Updates to Ontario’s Endangered Species Act

-->

» Posted by on Jan 23, 2013 in Posts | Comments Off

Latest updates to Ontario’s Endangered Species Act

By January 24, 2012 at the latest, Ontario will have two bat species, the Little Brown Myotis (a.k.a. Little Brown Bat) and the Northern Myotis (a.k.a. Northern Long-eared Bat), legally protected with Endangered status. As with all newly listed threatened or endangered species, both bats will immediately receive general habitat protection. Caves and mines form perhaps the most important element of their habitat. The bats begin moving to these areas in August to breed, then hibernate there from September to April or May. Little Brown Myotis generally forages in open areas near water, though is often found in more urban areas. Northern Long-eared Bats prefer moist boreal type forests. Both bats will roosts in buildings, under loose bark, and in the cavities of trees. Both species are present around Ottawa.

These bats, like other North American bat species, have been severely affected by White Nose Syndrome (WNS), a fungus that has decimated many bat colonies.

Both bats are voracious insectivores and should be welcome neighbours to residential areas. Efforts such as the construction of bat houses can make residential areas more welcoming to these bats.

Other important changes to the ESA in include:

  • The up-listing of Yellow-breasted Chat, a bird, to Endangered and two fish, Pugnose Minnow and Silver Chub, to Threatened, all formerly Special Concern. These species will all now have general habitat protection. They do not occur in the Ottawa area.
  • The listing of Silver Lamprey as Special Concern. This fish does occur around eastern parts of the Ottawa area. As Special Concern, it will not have habitat protection under the ESA but is habitat protected under the Fisheries Act.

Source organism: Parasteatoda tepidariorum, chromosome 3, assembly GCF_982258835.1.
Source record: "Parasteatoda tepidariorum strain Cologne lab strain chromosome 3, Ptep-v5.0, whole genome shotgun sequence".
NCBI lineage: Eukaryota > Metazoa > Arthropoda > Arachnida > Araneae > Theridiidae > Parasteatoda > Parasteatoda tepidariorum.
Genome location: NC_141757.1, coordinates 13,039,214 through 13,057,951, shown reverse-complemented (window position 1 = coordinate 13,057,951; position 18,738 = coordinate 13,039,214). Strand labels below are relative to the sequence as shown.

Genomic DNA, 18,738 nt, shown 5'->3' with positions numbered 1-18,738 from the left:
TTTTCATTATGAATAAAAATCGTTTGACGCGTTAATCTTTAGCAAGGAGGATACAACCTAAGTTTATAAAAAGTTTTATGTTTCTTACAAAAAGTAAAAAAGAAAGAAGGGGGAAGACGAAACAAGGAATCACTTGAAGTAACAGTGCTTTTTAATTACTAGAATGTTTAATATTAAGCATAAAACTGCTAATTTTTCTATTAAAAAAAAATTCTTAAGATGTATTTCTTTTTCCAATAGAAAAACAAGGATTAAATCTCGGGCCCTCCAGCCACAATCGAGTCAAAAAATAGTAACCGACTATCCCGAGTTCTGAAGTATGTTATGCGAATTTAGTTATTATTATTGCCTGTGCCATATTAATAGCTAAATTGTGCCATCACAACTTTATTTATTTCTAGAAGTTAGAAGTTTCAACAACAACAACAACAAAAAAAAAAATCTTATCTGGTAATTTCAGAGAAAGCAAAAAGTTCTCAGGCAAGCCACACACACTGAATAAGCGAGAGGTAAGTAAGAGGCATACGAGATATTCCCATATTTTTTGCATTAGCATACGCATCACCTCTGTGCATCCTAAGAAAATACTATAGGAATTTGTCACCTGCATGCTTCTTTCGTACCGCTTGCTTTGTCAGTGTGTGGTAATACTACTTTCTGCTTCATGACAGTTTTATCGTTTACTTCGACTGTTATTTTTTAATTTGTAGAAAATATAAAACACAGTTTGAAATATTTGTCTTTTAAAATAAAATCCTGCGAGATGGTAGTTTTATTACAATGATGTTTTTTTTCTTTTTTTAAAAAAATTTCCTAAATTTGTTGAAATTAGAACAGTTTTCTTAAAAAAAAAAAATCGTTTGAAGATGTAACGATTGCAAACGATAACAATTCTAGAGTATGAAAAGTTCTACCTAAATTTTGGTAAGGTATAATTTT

• Two good news stories with Peregrine Falcon down-listed from Threatened to Special Concern , and the Hooded Warbler completely delisted (not-at-risk). Special Concern status for the Peregrine Falcon means that the bird no longer has habitat protection under the ESA, but please note that both it, and its nest remain protected under the Fish and Wildlife Conservation Act, and that falcon habitat will be treated as significant wildlife habitat under the Provincial Policy Statement.

The MNR updates the species at risk list approximately twice per year. Information on both current species at risk and upcoming species to be assessments are available from the MNR. The City of Ottawa also provides information on the status of local wildlife species. Tracking which species may be up for review over the following two years can help guide field studies now, reducing surprise expenses and delays later for development projects.